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For decades, people have been captivated by the idea of the home of the future. Think back to The Jetsons: The futuristic cartoon family had a house that featured technologies like a robot vacuum, automated food preparation, and robotic arms to help with dressing and grooming.
While we don’t yet have robots that dress us, some of the Jetsons prophecies have already come true (I’m looking at you, iRobot). The majority of us have already welcomed smart devices into our homes in some capacity and will continue to do so.
A recent article in The Wall Street Journal paints a fascinating picture of what ambient computing could look like in our homes in the near future, and it’s not unlike The Jetsons. Imagine a connected network of devices in your home that does things like take inventory of your fridge and order items you’re running low on; provide suggestions (including a visual mockup) of what to wear; project your calendar on your bathroom mirror as you brush your teeth each morning; and much more.
And that’s not all. Ambient computing will undoubtedly make its way into the workplace as well. Driverless cars could take us to work and intelligently navigate traffic without bothering us. Once we’re at work, smart office systems could adjust HVAC operations to efficiently cool or heat specific areas according to employee movements, schedules and patterns.
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Furthermore, the buildings themselves could communicate with utilities to optimize power generation and storage operations. In an increasingly connected world, every new connection creates potential new use cases.
Whether or not this sounds appealing to you personally, experts believe the ambient computing revolution is just five to 10 years away. And in many ways, it’s already here — just on a smaller scale.
Chances are you own at least one smart device, whether a virtual assistant or a smart thermostat. By next year, over half (53.9%) of U.S. households will actively use smart home devices, and the global smart home market is projected to reach a staggering $537 billion by 2030.
Security risks of smart technology
As we let more technology into our homes, it’s important to consider the security risks, as they’ll only become more pronounced as ambient computing becomes a reality.
Currently, most smart devices in our homes are not connected to each other. But as the number of devices we own increases — and those devices become interconnected — a door opens for a slew of potential security threats.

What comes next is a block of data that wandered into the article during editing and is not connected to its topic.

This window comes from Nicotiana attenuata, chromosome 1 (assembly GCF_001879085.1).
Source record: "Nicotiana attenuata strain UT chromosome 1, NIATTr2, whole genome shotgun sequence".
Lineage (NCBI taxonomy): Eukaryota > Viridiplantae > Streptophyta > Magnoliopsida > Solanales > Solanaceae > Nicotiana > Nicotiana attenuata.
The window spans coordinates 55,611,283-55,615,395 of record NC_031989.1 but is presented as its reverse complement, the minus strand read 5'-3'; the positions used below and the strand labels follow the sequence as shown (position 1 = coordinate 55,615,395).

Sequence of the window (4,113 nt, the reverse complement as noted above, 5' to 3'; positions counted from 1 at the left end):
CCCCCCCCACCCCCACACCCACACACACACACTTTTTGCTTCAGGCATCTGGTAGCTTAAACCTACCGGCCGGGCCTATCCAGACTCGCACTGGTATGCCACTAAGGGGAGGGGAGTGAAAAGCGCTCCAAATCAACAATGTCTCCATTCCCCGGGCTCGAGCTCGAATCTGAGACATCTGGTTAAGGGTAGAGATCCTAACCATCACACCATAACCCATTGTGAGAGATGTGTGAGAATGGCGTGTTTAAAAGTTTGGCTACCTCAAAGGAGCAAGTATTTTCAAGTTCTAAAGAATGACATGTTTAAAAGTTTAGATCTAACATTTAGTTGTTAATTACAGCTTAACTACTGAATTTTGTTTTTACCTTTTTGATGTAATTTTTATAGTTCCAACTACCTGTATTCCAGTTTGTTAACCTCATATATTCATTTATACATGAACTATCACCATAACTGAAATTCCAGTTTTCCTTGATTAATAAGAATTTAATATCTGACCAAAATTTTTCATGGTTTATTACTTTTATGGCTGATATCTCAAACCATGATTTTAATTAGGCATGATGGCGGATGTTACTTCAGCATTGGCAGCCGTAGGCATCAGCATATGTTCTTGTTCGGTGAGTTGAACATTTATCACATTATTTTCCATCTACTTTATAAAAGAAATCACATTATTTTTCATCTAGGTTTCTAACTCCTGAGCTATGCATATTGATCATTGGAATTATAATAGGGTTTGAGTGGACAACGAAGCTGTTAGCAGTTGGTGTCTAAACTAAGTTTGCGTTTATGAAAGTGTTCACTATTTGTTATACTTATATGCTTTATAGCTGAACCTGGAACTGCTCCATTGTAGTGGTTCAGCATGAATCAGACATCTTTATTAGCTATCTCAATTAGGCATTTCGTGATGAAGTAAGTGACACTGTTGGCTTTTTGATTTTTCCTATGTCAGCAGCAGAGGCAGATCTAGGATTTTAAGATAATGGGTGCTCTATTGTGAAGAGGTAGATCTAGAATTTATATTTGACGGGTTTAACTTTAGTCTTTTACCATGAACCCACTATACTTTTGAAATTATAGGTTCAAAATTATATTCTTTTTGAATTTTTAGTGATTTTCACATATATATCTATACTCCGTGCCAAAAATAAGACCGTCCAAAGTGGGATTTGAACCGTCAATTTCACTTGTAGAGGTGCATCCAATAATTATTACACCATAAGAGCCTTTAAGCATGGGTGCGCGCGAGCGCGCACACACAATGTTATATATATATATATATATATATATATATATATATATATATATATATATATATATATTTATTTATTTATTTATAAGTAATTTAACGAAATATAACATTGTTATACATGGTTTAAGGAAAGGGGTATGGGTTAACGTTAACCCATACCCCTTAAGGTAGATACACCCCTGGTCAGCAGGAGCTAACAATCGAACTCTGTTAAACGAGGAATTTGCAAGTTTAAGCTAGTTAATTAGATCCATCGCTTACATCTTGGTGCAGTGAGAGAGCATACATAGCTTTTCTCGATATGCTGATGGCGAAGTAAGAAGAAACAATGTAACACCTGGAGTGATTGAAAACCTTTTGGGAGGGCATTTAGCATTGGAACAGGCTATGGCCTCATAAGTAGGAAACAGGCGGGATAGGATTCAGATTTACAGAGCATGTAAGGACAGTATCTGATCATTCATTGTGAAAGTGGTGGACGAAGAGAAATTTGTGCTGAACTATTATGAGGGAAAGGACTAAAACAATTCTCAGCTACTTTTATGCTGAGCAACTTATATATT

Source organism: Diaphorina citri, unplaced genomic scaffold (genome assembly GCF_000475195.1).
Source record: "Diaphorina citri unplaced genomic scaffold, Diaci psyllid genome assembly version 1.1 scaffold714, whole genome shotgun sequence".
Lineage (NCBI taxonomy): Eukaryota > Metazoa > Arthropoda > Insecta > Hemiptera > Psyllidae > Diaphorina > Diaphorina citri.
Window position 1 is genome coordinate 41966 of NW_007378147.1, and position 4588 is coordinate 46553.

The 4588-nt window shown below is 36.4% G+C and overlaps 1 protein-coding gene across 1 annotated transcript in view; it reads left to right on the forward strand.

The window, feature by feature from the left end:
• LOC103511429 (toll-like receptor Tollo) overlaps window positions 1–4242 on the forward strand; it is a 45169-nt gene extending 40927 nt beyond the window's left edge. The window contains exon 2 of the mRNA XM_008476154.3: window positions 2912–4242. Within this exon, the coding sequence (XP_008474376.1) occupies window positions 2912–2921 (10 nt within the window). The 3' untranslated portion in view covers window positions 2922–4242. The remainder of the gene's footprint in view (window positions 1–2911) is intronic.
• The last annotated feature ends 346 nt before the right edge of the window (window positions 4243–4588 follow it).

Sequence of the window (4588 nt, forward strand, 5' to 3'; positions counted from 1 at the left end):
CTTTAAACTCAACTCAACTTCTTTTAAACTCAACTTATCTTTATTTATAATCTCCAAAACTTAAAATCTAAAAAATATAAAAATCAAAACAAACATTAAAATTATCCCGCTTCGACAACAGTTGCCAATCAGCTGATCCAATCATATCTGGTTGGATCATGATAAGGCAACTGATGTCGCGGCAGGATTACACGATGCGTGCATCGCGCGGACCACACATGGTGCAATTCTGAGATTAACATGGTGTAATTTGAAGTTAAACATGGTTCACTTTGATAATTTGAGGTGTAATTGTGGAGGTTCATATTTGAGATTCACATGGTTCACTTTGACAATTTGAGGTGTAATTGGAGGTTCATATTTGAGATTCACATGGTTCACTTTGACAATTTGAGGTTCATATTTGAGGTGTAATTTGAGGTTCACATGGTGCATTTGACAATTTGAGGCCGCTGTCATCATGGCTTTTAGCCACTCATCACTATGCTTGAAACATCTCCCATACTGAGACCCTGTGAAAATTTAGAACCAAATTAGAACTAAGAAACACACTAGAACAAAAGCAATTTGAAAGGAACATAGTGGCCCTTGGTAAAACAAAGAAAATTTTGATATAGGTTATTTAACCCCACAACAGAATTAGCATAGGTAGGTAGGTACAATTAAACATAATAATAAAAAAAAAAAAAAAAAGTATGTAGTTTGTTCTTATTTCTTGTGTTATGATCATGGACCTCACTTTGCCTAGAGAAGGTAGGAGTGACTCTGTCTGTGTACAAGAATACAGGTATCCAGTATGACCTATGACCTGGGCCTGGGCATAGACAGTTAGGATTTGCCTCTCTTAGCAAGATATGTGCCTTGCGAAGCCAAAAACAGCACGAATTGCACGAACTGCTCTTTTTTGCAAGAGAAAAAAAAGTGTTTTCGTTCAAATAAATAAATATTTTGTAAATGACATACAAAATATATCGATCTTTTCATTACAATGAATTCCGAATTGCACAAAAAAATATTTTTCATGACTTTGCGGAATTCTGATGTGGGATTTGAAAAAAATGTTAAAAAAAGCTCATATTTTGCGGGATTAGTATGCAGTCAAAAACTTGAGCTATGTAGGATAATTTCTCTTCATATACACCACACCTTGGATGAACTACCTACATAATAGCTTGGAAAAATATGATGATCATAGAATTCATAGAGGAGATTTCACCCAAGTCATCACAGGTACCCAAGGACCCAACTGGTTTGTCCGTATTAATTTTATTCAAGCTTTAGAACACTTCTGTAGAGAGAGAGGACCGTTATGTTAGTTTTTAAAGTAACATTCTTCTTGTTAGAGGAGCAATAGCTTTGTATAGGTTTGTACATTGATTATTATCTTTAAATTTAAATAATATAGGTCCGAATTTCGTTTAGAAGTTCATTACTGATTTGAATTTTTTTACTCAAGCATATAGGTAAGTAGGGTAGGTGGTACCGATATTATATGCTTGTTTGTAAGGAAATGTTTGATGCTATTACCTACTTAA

Every one of these devices will be connected through APIs (application programming interfaces), and more APIs equals both more reward and more risk. APIs are the “connective tissue,” so to speak, between everything digital today.
For example, if you adjust the lighting in your living room via an app on your phone, that communication happens through an API. Additionally, these devices will be collecting sensitive data about everything we do, from our sleep patterns to the times of day we leave and return from work.
Giving interconnected smart devices access to this data will no doubt make life easier in many ways, but we need to think carefully about the possible negative implications. Will there be downsides to in-home tech having a clear picture of how we go about our daily lives? Things like your coffee machine turning on as soon as you wake up are great, but what happens when, say, your health insurance rates are adjusted based on how many pints of ice cream your smart freezer orders each month?
Even in a world where there are policies in place to protect from these kinds of things, the information is still out there. There will always be some level of risk, whether it’s hackers accessing health data to steal someone’s identity, or sensitive data being used unethically for marketing purposes. Regardless of the degree to which ambient computing develops, the time to focus on strengthening API security is now.
There are currently two things happening that make securing APIs difficult. First, the number of APIs being created, maintained, and used in these environments is growing exponentially. Second, the traffic and volume of information these APIs are transacting is through the roof.
Add to the equation microservices and connections between devices, and the potential for vulnerabilities is quite high. For an attacker who knows what they’re doing, exploiting these APIs can be relatively easy once they find a vulnerability.
Protecting an expanding API attack surface
Essentially, risk is higher than ever before. But it’s impossible to scale a security team exponentially to keep up. There needs to be more intelligent analysis of the information that’s being transacted in order to respond to the speed and growth of information at scale. Automation is critical for closing the gap between what a security team can handle on its own, and the ever-expanding API attack surface that exists today and will skyrocket with the rise of ambient computing.
Whether you’re excitedly awaiting the smart home of the future, or still getting comfortable with having a virtual assistant, API security is a critical issue that has the potential to impact us all. As ambient computing evolves, automation will continue to play a vital role in keeping APIs everywhere secure.
Shay Levi is cofounder and CTO of Noname Security.
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